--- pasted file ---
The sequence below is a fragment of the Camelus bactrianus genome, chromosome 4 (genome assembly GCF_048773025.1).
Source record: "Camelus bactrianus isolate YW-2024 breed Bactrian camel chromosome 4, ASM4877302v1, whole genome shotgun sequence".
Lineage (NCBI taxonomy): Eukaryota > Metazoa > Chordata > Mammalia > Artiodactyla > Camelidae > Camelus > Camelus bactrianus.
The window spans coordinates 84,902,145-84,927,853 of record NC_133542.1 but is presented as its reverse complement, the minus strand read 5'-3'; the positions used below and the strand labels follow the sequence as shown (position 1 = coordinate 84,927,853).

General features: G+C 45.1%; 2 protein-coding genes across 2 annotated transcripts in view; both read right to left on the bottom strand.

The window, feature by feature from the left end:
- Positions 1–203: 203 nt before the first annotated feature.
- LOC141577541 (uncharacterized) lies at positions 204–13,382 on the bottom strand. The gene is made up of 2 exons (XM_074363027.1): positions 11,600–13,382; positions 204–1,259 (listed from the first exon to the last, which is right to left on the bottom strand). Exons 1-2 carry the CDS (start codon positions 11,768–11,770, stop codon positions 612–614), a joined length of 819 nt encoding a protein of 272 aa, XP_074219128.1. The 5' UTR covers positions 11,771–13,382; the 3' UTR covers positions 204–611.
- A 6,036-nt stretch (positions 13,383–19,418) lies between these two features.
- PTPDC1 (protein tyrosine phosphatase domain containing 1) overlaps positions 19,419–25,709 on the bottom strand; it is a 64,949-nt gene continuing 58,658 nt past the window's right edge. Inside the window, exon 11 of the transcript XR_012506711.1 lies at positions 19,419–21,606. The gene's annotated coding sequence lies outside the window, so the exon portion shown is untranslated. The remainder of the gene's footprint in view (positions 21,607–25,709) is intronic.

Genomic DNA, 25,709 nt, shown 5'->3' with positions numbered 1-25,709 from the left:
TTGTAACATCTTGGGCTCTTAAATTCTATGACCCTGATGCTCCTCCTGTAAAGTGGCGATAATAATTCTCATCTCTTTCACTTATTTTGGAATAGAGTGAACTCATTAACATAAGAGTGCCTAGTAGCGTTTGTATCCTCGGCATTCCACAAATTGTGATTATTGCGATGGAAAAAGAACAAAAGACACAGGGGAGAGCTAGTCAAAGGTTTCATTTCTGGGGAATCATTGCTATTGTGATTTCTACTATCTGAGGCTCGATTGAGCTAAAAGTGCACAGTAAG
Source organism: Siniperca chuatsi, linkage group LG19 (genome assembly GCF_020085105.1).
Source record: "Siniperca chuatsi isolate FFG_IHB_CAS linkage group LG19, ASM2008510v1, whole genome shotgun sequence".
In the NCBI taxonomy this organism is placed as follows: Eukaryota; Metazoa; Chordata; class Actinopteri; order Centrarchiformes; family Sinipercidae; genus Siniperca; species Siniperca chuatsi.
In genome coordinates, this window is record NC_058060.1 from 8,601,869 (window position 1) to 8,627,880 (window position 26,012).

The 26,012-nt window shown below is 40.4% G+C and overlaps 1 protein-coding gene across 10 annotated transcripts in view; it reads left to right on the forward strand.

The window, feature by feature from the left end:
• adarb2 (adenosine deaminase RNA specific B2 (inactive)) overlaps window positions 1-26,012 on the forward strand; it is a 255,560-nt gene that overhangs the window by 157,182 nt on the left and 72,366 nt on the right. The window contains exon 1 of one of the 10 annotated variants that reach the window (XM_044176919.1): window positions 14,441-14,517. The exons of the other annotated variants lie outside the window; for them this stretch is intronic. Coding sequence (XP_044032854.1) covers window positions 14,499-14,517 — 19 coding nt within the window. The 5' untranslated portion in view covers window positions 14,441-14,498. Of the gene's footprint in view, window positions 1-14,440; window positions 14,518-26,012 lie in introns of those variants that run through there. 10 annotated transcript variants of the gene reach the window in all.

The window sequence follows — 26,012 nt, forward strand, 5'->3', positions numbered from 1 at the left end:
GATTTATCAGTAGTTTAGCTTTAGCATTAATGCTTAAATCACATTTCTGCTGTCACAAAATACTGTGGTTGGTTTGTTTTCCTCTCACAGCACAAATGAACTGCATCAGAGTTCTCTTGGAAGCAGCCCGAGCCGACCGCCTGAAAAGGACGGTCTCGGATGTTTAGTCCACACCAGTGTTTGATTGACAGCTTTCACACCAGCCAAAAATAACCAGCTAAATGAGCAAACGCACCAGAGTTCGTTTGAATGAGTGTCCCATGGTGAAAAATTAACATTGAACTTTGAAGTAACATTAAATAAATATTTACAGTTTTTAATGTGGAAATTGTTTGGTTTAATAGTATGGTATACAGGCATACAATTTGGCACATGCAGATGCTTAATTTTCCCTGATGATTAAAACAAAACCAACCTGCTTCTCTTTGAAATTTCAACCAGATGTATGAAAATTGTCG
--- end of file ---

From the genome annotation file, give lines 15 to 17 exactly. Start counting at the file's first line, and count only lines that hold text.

In the NCBI taxonomy this organism is placed as follows: Eukaryota; Metazoa; Chordata; class Actinopteri; order Centrarchiformes; family Sinipercidae; genus Siniperca; species Siniperca chuatsi.
In genome coordinates, this window is record NC_058060.1 from 8,601,869 (window position 1) to 8,627,880 (window position 26,012).

The 26,012-nt window shown below is 40.4% G+C and overlaps 1 protein-coding gene across 10 annotated transcripts in view; it reads left to right on the forward strand.